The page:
December 7th. If you are of an age, that date is etched in your mind. You can’t see it or write it on a check or a form without a flash of memory. December 7, 1941. Pearl Harbor. The surprise attack on a Sunday morning by the Empire of Japan that launched the US into World War 2. Then-President Franklin Roosevelt declared it “a date which will Iive in infamy.” And it should be remembered: 5 out of 8 battleships, 3 destroyers, and 7 other ships were sunk or severely damaged at . Over 200 aircraft were destroyed. Twenty-four hundred Americans were killed and 1200 wounded. In one attack.
There is more to remember. President Roosevelt asked Congress for a declaration of war. The Senate voted 82-0 in support of the declaration. The House voted 388-1 in favor of war. What about the one? The one “no” vote was cast by Jeannette Rankin from Montana. She was the first woman elected to Congress; an advocate for women’s suffrage and a strong supporter of social welfare initiatives. And she was a Republican. Rankin, a pacifist, also voted against entering of World War 1. Her rationale: “As a woman I can’t go to war, and I refuse to send anyone else.”
While December 7 was a dark day even in that darkness a light was shining. Jeannette Rankin was shining the light for peace, for standing by your principles whatever the consequences, and for maintaining your integrity and incorruptibility. In her subsequent comments, she made it clear that she loved and supported her country but also felt compelled to remain true to her convictions. She exercised the precious freedom that we hold so dear here in these United States. On the whole, Rankin was respected for her position. I’m not sure that would be the case today. Pacifism, principles, integrity, and respect seem to be in short supply.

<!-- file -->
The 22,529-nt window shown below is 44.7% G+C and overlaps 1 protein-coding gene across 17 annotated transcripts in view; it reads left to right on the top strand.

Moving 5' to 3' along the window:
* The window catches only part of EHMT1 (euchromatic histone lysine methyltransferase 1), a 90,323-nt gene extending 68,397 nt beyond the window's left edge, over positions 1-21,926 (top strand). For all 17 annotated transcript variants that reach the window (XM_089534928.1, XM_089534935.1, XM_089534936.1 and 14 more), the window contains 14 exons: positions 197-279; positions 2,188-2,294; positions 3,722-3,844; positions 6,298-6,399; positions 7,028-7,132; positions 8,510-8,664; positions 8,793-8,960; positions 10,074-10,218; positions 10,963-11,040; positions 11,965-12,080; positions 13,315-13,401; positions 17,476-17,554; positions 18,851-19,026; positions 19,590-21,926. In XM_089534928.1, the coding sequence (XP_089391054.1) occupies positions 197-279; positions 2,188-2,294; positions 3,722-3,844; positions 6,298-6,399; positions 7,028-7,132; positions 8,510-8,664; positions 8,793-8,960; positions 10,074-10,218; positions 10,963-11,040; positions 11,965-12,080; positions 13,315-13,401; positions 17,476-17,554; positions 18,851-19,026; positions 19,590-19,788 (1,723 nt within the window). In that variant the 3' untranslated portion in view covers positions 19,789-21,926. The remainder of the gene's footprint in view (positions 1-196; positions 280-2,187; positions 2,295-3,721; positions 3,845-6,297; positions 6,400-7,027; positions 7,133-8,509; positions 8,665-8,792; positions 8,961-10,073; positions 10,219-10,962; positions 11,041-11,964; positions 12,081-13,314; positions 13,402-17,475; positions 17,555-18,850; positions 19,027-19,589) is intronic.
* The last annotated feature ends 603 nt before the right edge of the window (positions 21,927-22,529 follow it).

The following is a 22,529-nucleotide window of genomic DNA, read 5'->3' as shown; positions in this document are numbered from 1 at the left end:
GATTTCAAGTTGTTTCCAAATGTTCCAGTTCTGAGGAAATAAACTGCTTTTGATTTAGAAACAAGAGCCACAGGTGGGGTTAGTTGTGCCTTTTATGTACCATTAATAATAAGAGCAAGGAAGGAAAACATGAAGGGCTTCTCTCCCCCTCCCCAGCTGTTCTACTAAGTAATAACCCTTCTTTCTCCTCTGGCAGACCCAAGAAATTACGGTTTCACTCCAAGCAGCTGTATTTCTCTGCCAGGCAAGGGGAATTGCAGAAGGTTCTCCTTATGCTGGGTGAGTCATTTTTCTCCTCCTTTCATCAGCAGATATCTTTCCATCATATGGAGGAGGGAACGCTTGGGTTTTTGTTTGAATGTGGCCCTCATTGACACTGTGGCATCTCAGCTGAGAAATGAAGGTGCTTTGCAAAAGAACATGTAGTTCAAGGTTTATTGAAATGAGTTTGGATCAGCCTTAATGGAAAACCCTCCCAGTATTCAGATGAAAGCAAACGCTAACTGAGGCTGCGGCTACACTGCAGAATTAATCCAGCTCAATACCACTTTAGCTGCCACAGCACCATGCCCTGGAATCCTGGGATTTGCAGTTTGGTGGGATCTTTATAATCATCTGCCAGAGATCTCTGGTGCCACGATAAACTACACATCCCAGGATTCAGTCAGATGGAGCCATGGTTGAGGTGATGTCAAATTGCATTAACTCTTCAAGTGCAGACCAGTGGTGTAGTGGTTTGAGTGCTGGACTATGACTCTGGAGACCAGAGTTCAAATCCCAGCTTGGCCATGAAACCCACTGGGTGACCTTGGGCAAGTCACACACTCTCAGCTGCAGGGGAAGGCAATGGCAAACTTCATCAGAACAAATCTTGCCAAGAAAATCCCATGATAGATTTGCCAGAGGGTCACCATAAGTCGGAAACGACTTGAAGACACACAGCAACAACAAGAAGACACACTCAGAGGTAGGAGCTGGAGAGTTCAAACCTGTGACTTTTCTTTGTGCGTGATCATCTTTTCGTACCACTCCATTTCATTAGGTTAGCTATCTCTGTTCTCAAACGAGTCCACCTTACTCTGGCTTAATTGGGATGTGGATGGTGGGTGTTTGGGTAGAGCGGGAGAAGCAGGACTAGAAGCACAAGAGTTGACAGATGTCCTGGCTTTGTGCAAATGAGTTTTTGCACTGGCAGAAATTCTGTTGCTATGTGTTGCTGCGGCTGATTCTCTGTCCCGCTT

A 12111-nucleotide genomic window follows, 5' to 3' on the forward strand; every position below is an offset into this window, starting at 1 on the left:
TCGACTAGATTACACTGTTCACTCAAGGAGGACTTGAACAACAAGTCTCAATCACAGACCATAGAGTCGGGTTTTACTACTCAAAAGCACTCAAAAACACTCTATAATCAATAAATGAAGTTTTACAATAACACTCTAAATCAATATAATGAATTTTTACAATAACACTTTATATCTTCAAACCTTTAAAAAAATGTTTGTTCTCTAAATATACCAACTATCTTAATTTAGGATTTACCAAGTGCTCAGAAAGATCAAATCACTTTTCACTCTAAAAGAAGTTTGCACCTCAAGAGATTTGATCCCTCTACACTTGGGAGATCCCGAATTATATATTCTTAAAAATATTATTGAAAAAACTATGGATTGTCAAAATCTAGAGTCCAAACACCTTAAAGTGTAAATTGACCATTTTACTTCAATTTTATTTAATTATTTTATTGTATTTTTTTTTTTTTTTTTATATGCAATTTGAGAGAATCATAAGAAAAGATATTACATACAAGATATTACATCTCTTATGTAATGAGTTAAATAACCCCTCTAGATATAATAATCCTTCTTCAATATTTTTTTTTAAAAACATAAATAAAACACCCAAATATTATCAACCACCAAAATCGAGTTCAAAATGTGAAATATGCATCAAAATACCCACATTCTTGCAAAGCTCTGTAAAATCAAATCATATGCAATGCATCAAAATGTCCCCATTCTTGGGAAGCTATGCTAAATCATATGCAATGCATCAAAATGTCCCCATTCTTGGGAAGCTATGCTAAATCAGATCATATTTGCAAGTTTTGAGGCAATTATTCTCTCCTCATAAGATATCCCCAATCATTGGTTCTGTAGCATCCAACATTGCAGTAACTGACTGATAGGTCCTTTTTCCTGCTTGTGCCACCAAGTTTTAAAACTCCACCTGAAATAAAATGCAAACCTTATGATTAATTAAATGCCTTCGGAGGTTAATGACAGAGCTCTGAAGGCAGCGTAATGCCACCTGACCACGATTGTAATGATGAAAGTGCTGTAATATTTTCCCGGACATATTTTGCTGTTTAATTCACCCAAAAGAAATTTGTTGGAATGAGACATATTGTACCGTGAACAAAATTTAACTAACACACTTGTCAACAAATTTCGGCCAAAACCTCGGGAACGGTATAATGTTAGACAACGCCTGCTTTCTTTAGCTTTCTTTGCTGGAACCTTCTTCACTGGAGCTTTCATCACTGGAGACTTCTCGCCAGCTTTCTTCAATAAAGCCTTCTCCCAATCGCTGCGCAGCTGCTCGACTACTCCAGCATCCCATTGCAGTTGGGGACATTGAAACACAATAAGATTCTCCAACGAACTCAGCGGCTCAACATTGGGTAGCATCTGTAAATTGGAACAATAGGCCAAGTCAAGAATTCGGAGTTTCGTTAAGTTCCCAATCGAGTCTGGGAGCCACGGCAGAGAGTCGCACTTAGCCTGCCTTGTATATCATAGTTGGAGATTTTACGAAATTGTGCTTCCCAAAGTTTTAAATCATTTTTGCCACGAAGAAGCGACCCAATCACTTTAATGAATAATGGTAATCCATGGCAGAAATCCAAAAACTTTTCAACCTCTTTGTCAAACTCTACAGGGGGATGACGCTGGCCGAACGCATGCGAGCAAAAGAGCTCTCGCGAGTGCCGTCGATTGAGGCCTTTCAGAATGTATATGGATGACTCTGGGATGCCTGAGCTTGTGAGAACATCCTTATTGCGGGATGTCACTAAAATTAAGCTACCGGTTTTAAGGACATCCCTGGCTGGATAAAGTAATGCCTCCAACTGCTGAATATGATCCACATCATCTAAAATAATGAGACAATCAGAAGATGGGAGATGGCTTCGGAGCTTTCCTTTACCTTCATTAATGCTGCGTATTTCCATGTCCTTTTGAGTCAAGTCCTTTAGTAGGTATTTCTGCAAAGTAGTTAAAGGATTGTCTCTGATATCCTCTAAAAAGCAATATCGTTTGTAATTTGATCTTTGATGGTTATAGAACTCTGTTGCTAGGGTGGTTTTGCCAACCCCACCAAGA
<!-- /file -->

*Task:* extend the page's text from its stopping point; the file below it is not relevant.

May the darkness of December 7 remind us not to be afraid to shine our light. It is needed today just as much as it was in 1941 and maybe even more.
Prayer: In these dark days, may I look for the light of Christ shining in the world. Amen.
In your journal, maybe you want to remember a time that you were true to your convictions even when that was very unpopular or had significant negative consequences for you.